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Wax P, Reynolds M. 
“Just a click away: student Internet surfing for recreational drug information”. 
Journal of Toxicology: Clinical Toxicology. 2000;38(5):531.
An increasing number of recreational drug related ED visits appear to be precipitated by drug use suggestions garnered off the Internet. The study objective is to determine the frequency of Internet drug site visitation by students and its association with drug use.

METHODS: A convenience sample of undergraduate college students (school size = 3800), and a 1st year medical school class (class size = 100) were asked to fill out an anonymous written questionnaire about their own recreational drug use. Specific questions were also asked about whether they had surfed the Internet for drug information and its impact on subsequent drug use. Chi-squared statistics were used as appropriate.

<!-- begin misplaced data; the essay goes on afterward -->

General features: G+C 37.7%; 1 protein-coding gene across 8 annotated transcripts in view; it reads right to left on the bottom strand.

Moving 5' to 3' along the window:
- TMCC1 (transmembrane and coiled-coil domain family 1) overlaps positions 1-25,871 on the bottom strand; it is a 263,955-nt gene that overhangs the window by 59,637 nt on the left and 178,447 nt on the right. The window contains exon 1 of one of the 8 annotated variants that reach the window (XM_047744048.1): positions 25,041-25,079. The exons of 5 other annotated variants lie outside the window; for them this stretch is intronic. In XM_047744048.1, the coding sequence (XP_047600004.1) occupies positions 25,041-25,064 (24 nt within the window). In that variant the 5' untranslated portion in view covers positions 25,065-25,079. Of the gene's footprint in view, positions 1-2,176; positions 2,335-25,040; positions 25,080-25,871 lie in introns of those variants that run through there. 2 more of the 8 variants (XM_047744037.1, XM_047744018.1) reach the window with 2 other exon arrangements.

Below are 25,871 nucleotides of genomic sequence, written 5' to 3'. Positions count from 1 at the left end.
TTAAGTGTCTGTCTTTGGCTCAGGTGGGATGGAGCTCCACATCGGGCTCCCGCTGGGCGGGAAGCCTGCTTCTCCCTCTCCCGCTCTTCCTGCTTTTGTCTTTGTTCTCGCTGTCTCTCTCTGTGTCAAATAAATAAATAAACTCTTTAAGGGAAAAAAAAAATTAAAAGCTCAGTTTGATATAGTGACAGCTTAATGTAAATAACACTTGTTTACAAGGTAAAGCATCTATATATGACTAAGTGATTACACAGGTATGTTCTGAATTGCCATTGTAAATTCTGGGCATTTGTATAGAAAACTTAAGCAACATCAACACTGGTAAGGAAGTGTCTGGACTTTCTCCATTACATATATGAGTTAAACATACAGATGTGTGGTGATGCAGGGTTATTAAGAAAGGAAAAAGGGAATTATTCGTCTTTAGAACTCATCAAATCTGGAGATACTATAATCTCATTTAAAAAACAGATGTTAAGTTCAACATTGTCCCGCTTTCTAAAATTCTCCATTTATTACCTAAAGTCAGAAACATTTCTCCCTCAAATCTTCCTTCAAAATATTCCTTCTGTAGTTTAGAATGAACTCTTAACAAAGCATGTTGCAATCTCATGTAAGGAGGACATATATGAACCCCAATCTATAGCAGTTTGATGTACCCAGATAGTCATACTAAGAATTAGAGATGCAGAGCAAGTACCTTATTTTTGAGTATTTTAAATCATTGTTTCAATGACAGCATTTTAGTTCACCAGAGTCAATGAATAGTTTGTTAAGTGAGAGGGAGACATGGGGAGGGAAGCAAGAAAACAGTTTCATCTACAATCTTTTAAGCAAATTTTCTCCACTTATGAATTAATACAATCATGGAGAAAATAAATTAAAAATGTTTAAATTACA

RESULTS: 168 students (20% of whom had been to a rave) were surveyed (94 college and 74 1st year medical students). 19% reported that they surfed the Internet for information on recreational drug use (24% college and 14% medical students). Of those who surfed the Internet, 9% said this increased their likelihood of using recreational drug (27% college and 0% medical students), 19% said it decreased likelihood of using recreational drug (27% college and 10% medical students) and 72% stated this had no effect (45% college and 90% medical student). Those who surfed for recreation drug information were much more likely to have used MDMA 53%, "magic mushrooms" 50%, and LSD 22% than those who had not surfed the internet 7%, 11%, and 6% respectively (p < 0.05). There was no statistical difference between web surfers and non-surfers regarding their likelihood of having attended a rave. Conclusions: About 1 in 5 students surveyed have visited recreational drug web sites. Comparable numbers of college students reported that web site visitation increased or decreased their drug taking likelihood. The impact on medical students was considerably less. There appears to be an association between hallucinogenic drug use and drug site visitation but causation can not be ascertained.
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Apr 17, 2011 1:59
Abstract Only #

This version of the article was published as an abstract only. A later article of the same title was published in Pediatrics.
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